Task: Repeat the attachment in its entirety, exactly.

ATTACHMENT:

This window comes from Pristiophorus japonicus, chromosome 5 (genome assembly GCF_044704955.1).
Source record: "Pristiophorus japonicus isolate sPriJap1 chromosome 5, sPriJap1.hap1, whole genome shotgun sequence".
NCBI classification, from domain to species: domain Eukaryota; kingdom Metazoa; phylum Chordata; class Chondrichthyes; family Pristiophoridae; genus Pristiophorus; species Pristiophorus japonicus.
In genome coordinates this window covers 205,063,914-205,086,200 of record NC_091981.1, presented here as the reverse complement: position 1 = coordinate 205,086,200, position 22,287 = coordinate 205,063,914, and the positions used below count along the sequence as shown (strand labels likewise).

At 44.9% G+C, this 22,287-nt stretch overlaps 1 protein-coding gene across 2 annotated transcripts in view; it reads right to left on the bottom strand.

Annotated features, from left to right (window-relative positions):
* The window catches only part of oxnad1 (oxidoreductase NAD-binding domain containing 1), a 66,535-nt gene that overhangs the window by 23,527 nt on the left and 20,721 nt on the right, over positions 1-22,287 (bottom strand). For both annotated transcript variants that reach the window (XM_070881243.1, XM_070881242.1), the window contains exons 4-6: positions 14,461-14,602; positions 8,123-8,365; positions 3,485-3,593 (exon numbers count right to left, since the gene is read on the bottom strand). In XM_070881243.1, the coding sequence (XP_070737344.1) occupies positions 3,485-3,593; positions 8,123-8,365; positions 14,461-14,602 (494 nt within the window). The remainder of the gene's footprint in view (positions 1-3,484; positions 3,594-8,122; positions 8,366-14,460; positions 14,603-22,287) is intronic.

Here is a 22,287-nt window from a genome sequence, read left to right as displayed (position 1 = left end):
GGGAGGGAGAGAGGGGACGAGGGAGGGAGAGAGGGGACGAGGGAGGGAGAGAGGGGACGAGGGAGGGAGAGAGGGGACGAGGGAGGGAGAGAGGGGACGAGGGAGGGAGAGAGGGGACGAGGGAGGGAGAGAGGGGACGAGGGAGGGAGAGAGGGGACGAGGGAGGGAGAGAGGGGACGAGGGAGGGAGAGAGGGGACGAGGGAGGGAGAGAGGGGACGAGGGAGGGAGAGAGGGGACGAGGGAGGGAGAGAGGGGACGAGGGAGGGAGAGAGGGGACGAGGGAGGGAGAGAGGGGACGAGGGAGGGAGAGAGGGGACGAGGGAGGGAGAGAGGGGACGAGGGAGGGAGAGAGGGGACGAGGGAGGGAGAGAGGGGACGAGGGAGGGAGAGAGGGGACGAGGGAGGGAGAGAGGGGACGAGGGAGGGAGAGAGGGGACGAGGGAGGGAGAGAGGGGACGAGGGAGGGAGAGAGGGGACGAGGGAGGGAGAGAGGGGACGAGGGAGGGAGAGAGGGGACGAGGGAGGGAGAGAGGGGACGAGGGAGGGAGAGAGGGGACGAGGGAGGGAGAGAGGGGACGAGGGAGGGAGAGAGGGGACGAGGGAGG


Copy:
This window comes from Pristiophorus japonicus, chromosome 5 (genome assembly GCF_044704955.1).
Source record: "Pristiophorus japonicus isolate sPriJap1 chromosome 5, sPriJap1.hap1, whole genome shotgun sequence".
NCBI classification, from domain to species: domain Eukaryota; kingdom Metazoa; phylum Chordata; class Chondrichthyes; family Pristiophoridae; genus Pristiophorus; species Pristiophorus japonicus.
In genome coordinates this window covers 205,063,914-205,086,200 of record NC_091981.1, presented here as the reverse complement: position 1 = coordinate 205,086,200, position 22,287 = coordinate 205,063,914, and the positions used below count along the sequence as shown (strand labels likewise).

At 44.9% G+C, this 22,287-nt stretch overlaps 1 protein-coding gene across 2 annotated transcripts in view; it reads right to left on the bottom strand.

Annotated features, from left to right (window-relative positions):
* The window catches only part of oxnad1 (oxidoreductase NAD-binding domain containing 1), a 66,535-nt gene that overhangs the window by 23,527 nt on the left and 20,721 nt on the right, over positions 1-22,287 (bottom strand). For both annotated transcript variants that reach the window (XM_070881243.1, XM_070881242.1), the window contains exons 4-6: positions 14,461-14,602; positions 8,123-8,365; positions 3,485-3,593 (exon numbers count right to left, since the gene is read on the bottom strand). In XM_070881243.1, the coding sequence (XP_070737344.1) occupies positions 3,485-3,593; positions 8,123-8,365; positions 14,461-14,602 (494 nt within the window). The remainder of the gene's footprint in view (positions 1-3,484; positions 3,594-8,122; positions 8,366-14,460; positions 14,603-22,287) is intronic.

Here is a 22,287-nt window from a genome sequence, read left to right as displayed (position 1 = left end):
GGGAGGGAGAGAGGGGACGAGGGAGGGAGAGAGGGGACGAGGGAGGGAGAGAGGGGACGAGGGAGGGAGAGAGGGGACGAGGGAGGGAGAGAGGGGACGAGGGAGGGAGAGAGGGGACGAGGGAGGGAGAGAGGGGACGAGGGAGGGAGAGAGGGGACGAGGGAGGGAGAGAGGGGACGAGGGAGGGAGAGAGGGGACGAGGGAGGGAGAGAGGGGACGAGGGAGGGAGAGAGGGGACGAGGGAGGGAGAGAGGGGACGAGGGAGGGAGAGAGGGGACGAGGGAGGGAGAGAGGGGACGAGGGAGGGAGAGAGGGGACGAGGGAGGGAGAGAGGGGACGAGGGAGGGAGAGAGGGGACGAGGGAGGGAGAGAGGGGACGAGGGAGGGAGAGAGGGGACGAGGGAGGGAGAGAGGGGACGAGGGAGGGAGAGAGGGGACGAGGGAGGGAGAGAGGGGACGAGGGAGGGAGAGAGGGGACGAGGGAGGGAGAGAGGGGACGAGGGAGGGAGAGAGGGGACGAGGGAGGGAGAGAGGGGACGAGGGAGGGAGAGAGGGGACGAGGGAGGGAGAGAGGGGACGAGGGAGGGAGAGAGGGGACGAGGGAGG